Northrop Grumman says it shouldn’t take 16 years for the US Air Force’s to recapitalise the Boeing 707-based E-8C Joint Surveillance Target Attack Radar System, and it doesn’t need an 11-month “risk-reduction” phase to get started.
The air force recently awarded $10 million contracts to Northrop, Boeing and Lockheed Martin to mature their competing next-generation JSTARS designs, but Northrop believes it already has an “85% solution” and is ready to proceed to development. If fact, the product is known internally as the "E-8D" since it uses mature technology and is considered more of an evolutionary capability advancement.
Northrop vice president and “JSTARS recap” programme lead Alan Metzger says the company is itching to go faster, and the limiting factor is funding and how fast the air force can go.
The company is partnered with Gulfstream and L-3 Aerospace Systems for the programme, and intends to offer a G550 or G650 platform with a Raytheon or Northrop Electronic Systems radar.
The current air force schedule would award a four-year development contract with initial operational capability (IOC) in 2024 and full operational capability (FOC) with 17 combat-ready jets in 2027.
The risk-reduction phase runs through July 2016, at which point the teams would write their proposals and hand them over to the government for a source-selection decision by August 2017.
“If you take the [analysis of alternatives] in in 2011 and the FOC date of 2027 – 16 years in an awful long time, and at the end of the day we feel we could go a lot faster,” Metzger said at JSTARS media event at Gulfstream’s headquarters in Savannah, Georgia this week.
“If you want speed to ramp, you pull this stuff left and go quicker. It should not take 16 years to buy some commercial aircraft, build some [mission system] kits, do some flight tests and deliver.
“We have a strategy to basically give the air force a very affordable and rapid solution space that gives them the required growth and ability to add things over time in advance of their current plan. How we do that is our uniqueness at this point of time.”
Northrop is the first industry participant publically call for a compressed time line. The company says the programme should get underway as soon as possible to avoid aligning with the ramp up in production of the Lockheed Martin F-35, Boeing KC-46 and Long-Range Strike Bomber in the mid-2020s, since there will be scarcely enough money to afford those.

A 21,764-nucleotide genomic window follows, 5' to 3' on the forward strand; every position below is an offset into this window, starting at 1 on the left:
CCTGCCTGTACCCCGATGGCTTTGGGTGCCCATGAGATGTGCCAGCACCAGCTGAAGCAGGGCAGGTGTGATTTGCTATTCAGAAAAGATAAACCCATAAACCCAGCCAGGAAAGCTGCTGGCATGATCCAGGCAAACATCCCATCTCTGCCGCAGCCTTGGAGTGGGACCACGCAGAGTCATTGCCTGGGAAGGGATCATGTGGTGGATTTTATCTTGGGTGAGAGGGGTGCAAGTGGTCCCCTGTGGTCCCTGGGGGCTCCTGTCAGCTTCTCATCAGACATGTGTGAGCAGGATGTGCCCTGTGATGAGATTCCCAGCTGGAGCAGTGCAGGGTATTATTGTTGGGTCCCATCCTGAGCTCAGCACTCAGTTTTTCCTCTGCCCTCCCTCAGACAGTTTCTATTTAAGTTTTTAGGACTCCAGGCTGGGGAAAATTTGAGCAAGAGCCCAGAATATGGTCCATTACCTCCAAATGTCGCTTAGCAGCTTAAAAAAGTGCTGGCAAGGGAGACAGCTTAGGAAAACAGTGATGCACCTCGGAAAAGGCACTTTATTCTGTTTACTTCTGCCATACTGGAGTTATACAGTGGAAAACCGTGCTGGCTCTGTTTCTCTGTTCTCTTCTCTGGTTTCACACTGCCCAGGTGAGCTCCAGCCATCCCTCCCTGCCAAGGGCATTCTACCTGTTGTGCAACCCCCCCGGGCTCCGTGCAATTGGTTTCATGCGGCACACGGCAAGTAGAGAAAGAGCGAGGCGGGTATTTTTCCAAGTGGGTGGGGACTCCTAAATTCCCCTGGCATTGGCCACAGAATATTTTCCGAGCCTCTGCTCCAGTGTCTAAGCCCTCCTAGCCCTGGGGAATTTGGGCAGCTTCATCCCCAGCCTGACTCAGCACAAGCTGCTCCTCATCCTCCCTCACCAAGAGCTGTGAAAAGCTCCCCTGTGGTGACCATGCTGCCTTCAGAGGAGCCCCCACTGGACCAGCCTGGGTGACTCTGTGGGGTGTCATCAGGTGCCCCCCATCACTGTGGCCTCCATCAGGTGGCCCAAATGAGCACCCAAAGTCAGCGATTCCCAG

“They all seem to be happening in the 2022 to 2028 kind of time frame, and that creates what the air force called a [fiscal] bow wave,” says Metzger.
However, it’s also true that an extended time line would give rivals Lockheed and Boeing more time to catch up, and the air force insists on a competitive programme. Northrop has a natural advantage, since it is the original JSTARS manufacturer.
When the air force was first considering how to replace JSTARS, Northrop said it could deliver a next-generation weapon system using mature, existing technology on a business jet with IOC in 2021 and FOC in 2023. When the air force released its first draft schedule in 2014, the dates placed IOC in 2022 and FOC in 2025, but the latest air force budget proposal delayed those two dates.
Northrop still thinks it can achieve its original goal, but that depends on when the air force awards the engineering and manufacturing development contract. Northrop wants to start writing proposals now.
“My team does not believe it needs an 11-month risk-reduction period,” Metzger says. “We believe we could go to proposal right now.”
The delay appears to be one factor behind the air force’s decision to delay retiring five E-8C aircraft in 2016, as proposed in 2014. Instead, the service will retire the fleet between 2019 and 2023 – a time frame that still exceeds the planned delivery schedule for the replacement aircraft.
Northrop thinks is can deliver four IOC aircraft from 2020 to 2021 and the remaining quantity by 2022-2023, if things align its way.
In another twist to the ever-newsy JSTARS competition, the air force on 21 August released a request for proposals seeking information from domestic radar providers about the readiness of their offerings. The plan is to start integrating the radar two years into the development contract.
“Ongoing analysis of information from JSTARS Recap market research indicates there are potential risks related to the delivery of the first radar test article to support weapon system integration for the JSTARS Recap effort,” the service says in the notice.
Raytheon and Northrop are the primary radar providers and are not exclusively teamed, but the notice indicates some difficulty bringing their two offerings up the needed level of maturity.
Northrop has kept quiet about its radar offering so far, whereas Raytheon’s “Skynet” radar appears to be quite popular among the primes.
Northrop originally wanted to exclusively team with Raytheon, but was turned down. Instead, “Skynet” – a derivative of a mature Navy wide-area surveillance radar – is being made available to all sides.